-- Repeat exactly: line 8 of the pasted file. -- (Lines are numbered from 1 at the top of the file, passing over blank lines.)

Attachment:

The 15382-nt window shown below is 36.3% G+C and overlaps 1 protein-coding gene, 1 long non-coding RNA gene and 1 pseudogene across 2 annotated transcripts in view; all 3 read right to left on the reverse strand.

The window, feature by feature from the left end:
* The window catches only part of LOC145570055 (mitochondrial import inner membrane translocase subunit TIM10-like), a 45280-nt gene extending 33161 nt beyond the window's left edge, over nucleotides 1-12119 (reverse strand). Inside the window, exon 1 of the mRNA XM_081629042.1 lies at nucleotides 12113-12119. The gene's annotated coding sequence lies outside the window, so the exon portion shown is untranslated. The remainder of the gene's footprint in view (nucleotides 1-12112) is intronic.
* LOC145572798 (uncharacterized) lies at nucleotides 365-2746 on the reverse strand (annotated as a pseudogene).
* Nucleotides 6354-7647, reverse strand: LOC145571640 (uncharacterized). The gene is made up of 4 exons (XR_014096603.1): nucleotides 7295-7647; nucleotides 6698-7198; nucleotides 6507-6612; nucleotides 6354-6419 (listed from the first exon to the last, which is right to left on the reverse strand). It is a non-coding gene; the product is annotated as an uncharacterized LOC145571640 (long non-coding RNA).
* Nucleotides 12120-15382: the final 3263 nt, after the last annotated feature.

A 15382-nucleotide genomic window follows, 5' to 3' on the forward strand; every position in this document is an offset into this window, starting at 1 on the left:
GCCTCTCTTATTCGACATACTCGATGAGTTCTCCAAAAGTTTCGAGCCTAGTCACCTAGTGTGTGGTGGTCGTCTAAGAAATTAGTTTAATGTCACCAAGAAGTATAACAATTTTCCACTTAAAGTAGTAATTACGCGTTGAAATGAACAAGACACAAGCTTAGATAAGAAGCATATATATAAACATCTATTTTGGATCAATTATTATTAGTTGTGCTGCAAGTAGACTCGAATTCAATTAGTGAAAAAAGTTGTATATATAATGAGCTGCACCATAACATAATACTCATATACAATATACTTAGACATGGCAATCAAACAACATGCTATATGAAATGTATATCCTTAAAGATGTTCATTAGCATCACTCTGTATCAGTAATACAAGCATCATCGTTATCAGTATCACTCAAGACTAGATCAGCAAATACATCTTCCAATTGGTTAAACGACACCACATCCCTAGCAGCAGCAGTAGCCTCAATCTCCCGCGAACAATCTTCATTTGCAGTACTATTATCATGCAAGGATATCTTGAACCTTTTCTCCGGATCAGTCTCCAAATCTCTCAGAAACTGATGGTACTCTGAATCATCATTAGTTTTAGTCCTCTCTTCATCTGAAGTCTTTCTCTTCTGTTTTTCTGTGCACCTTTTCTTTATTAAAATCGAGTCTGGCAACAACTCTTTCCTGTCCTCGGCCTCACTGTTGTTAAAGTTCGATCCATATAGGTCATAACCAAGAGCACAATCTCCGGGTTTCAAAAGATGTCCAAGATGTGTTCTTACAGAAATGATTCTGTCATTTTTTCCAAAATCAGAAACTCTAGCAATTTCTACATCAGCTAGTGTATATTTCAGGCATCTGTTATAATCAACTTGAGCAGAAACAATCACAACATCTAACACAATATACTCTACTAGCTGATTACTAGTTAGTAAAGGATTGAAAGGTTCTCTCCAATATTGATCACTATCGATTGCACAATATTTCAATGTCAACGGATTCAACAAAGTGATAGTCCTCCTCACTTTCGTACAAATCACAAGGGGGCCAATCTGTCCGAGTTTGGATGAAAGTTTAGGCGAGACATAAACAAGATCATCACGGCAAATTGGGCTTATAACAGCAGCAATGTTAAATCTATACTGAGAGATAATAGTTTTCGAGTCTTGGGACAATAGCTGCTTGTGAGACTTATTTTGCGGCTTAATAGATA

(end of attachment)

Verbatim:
GCCTCTCTTATTCGACATACTCGATGAGTTCTCCAAAAGTTTCGAGCCTAGTCACCTAGTGTGTGGTGGTCGTCTAAGAAATTAGTTTAATGTCACCAAGAAGTATAACAATTTTCCACTTAAAGTAGTAATTACGCGTTGAAATGAACAAGACACAAGCTTAGATAAGAAGCATATATATAAACATCTATTTTGGATCAATTATTATTAGTTGTGCTGCAAGTAGACTCGAATTCAATTAGTGAAAAAAGTTGTATATATAATGAGCTGCACCATAACATAATACTCATATACAATATACTTAGACATGGCAATCAAACAACATGCTATATGAAATGTATATCCTTAAAGATGTTCATTAGCATCACTCTGTATCAGTAATACAAGCATCATCGTTATCAGTATCACTCAAGACTAGATCAGCAAATACATCTTCCAATTGGTTAAACGACACCACATCCCTAGCAGCAGCAGTAGCCTCAATCTCCCGCGAACAATCTTCATTTGCAGTACTATTATCATGCAAGGATATCTTGAACCTTTTCTCCGGATCAGTCTCCAAATCTCTCAGAAACTGATGGTACTCTGAATCATCATTAGTTTTAGTCCTCTCTTCATCTGAAGTCTTTCTCTTCTGTTTTTCTGTGCACCTTTTCTTTATTAAAATCGAGTCTGGCAACAACTCTTTCCTGTCCTCGGCCTCACTGTTGTTAAAGTTCGATCCATATAGGTCATAACCAAGAGCACAATCTCCGGGTTTCAAAAGATGTCCAAGATGTGTTCTTACAGAAATGATTCTGTCATTTTTTCCAAAATCAGAAACTCTAGCAATTTCTACATCAGCTAGTGTATATTTCAGGCATCTGTTATAATCAACTTGAGCAGAAACAATCACAACATCTAACACAATATACTCTACTAGCTGATTACTAGTTAGTAAAGGATTGAAAGGTTCTCTCCAATATTGATCACTATCGATTGCACAATATTTCAATGTCAACGGATTCAACAAAGTGATAGTCCTCCTCACTTTCGTACAAATCACAAGGGGGCCAATCTGTCCGAGTTTGGATGAAAGTTTAGGCGAGACATAAACAAGATCATCACGGCAAATTGGGCTTATAACAGCAGCAATGTTAAATCTATACTGAGAGATAATAGTTTTCGAGTCTTGGGACAATAGCTGCTTGTGAGACTTATTTTGCGGCTTAATAGATA